The Westland District Council has approved the clearance of more than 1500 hectares of native bush for farming and mining in the past 15 years.
The council is responsible for all the land between Hokitika and Haast on the South Island's West Coast.
Information obtained by Radio New Zealand under the Official Information Act showed that in the past 15 years it had consented the clear-felling of 1542 hectares of native bush on private land for farming, and to a lesser extent mining.
District planner Rebecca Beaumont said some bush that had been cleared would not have been significant, which was why consents were granted.
She admitted some would be important in terms of biodiversity, but said with the majority of the district's land under Department of Conservation control, landowners must be allowed to "get on with it".
"For Westland, as a small council, and as an area with 85 percent of our land managed by the Department of Conservation, it is a balancing act for us. It's important to our council that we continue to allow people, if they haven't got significant vegetation to get on and do work on their own land."
South Westland tourism operator and conservation ecologist Gerry McSweeney said the privately owned forests, which had been cleared, were among the rarest these days.
He said DOC forests in Westland consisted largely of mountain tops, isolated valleys and steep faces, with most forests on river flats and sea coasts long gone.
"As you come down the West Coast, especially in Westland District, it's the valley floors, what we call the alluvial forests, the flood plain forests, that are the rarest - because those are the best soils, so they were always the first forests to be cleared by farmers and early foresters. Of course today they support a vibrant dairy industry," he said.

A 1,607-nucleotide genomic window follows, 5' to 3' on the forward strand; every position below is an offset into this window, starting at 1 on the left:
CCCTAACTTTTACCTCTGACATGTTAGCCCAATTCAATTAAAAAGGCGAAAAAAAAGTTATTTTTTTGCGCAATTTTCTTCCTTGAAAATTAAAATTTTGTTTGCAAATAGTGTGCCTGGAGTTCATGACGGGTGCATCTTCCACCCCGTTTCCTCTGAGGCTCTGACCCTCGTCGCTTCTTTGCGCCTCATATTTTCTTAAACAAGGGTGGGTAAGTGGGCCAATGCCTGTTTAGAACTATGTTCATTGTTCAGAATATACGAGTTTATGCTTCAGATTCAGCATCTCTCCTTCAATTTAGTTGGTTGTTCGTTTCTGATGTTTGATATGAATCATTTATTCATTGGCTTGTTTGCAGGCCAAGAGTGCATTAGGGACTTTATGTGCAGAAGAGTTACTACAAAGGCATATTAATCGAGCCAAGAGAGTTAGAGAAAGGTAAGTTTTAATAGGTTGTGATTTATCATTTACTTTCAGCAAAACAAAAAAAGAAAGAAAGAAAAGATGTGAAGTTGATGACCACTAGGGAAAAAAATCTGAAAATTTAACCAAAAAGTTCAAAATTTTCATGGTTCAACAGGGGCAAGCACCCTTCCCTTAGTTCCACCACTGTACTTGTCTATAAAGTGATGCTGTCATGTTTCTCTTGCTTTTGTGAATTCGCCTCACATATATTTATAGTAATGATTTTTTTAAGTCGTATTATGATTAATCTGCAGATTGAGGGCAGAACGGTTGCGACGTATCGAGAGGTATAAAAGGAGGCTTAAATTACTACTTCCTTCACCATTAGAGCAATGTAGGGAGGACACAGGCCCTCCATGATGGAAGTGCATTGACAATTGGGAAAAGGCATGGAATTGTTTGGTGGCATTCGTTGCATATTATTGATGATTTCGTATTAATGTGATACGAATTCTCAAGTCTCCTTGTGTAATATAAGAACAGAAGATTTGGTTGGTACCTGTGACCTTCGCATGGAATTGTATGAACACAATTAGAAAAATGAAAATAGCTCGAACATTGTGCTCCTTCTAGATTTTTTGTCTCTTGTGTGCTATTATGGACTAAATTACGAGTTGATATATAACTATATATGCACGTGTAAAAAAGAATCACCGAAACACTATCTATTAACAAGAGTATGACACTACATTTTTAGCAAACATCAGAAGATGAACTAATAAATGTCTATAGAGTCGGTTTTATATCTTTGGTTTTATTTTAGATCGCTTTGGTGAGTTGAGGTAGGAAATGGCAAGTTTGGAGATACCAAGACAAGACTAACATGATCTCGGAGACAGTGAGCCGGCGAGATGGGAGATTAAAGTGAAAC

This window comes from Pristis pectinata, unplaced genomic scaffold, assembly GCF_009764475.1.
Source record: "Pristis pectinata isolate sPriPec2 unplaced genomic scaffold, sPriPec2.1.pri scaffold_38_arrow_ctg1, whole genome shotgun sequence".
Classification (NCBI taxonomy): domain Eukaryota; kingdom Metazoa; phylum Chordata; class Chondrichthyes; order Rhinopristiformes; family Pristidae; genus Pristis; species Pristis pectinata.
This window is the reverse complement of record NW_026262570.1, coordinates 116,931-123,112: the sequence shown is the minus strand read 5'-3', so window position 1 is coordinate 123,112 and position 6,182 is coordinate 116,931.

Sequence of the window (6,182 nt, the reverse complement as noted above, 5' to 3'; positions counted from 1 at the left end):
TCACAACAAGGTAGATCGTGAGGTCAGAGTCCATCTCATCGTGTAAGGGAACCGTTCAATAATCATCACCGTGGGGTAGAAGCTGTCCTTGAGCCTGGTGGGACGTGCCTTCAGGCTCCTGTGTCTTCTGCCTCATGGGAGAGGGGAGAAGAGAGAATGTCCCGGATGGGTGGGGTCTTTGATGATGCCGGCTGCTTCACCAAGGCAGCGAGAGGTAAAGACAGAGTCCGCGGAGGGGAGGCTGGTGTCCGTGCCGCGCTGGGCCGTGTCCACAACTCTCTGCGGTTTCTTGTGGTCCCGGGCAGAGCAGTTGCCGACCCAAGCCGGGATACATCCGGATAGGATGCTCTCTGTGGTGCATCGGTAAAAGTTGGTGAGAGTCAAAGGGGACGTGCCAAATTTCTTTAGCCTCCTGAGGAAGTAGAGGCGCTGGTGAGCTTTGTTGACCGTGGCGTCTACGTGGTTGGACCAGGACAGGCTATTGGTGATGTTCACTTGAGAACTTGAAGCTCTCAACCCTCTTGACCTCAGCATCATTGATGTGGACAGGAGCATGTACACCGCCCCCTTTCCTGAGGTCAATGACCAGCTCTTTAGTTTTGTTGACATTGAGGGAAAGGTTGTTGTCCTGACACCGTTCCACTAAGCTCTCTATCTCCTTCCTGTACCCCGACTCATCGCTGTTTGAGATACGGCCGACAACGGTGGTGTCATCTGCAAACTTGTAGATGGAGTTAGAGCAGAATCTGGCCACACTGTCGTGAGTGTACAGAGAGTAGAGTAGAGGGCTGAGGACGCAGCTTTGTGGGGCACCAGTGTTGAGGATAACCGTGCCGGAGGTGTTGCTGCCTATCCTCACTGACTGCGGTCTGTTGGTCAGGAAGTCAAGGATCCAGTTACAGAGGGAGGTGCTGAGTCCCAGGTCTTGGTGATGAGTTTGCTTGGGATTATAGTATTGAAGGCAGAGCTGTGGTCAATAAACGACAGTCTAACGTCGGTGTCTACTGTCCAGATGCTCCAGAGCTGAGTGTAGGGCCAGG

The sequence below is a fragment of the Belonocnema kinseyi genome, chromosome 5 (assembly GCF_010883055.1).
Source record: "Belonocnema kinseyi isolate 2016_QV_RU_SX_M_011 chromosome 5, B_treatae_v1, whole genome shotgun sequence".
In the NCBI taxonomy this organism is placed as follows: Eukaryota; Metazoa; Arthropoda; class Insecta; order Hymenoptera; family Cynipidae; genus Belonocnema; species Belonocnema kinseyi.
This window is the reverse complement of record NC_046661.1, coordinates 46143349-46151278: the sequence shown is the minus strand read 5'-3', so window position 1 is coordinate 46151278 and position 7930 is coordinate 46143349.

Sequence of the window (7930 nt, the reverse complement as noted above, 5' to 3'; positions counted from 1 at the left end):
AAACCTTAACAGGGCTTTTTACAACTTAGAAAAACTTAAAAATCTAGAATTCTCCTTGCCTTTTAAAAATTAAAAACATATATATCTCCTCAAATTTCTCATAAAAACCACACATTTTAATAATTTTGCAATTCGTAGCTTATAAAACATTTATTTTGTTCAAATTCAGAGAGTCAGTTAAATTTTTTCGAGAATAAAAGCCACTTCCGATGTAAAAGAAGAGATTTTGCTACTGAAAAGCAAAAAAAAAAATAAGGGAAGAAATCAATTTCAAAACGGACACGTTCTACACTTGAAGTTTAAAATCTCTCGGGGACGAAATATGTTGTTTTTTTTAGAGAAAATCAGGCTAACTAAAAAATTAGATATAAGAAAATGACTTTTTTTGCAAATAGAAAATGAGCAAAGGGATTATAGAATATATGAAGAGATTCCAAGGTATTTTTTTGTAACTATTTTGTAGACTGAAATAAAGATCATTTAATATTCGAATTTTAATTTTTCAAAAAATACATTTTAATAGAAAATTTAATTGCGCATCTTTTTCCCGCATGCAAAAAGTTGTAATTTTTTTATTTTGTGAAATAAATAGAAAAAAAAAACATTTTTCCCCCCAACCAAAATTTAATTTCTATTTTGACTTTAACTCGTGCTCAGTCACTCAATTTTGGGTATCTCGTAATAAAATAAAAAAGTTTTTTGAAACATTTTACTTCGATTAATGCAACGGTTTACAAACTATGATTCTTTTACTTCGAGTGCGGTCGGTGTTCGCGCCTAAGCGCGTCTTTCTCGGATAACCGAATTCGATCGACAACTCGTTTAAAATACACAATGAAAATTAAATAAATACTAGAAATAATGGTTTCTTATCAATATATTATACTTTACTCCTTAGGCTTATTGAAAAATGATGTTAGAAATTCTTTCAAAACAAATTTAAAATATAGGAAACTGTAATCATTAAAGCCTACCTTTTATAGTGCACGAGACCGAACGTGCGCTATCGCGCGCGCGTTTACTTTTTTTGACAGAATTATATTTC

Haast beef farmer and crayfisherman Kerry Eggeling had recently cleared about 12 hectares of rimu and kahikatea forest and converted it into pasture.
He said with the vast majority of Westland in conservation land, the forests were sufficiently protected.
Mr Eggeling was adamant that as the owner of the land, it was his to develop. He said he had plenty of hurdles getting a consent for the clearance, and would not bother with the hassle again.
"I paid big money for the land, with the intention of developing it. As I say, to take me two years to get a resource consent to clear it ... because you've got to consult with neighbours, whether it be the Department of Conservation, or Fish and Game ... there's a creek runs up through the property, I had to stay twelve metres away from the creek. I had to mitigate any water that went into the creek."
Forest and Bird campaigns and advocacy manager Kevin Hackwell said it was terrible the country was still losing lowland forests.
He said there was a national policy statement under the Resource Management Act for coastal areas and waterways, and one for biodiversity was long overdue.
"It is an issue that still causes a lot of problems, there's a lot of inconsistency between different parts of the country. It would be good if we could have some consistency, particularly when it comes to protecting our native biodiversity, in the lowland areas, where we know how incredibly rare it is, and therefore how important it is to protect it where it does still exist."
The Ministry for the Environment said a draft statement was consulted on in early 2011, with 426 submissions which raised questions and issues with the proposed policy. It said the proposal was on hold pending reforms to the Resource Management Act.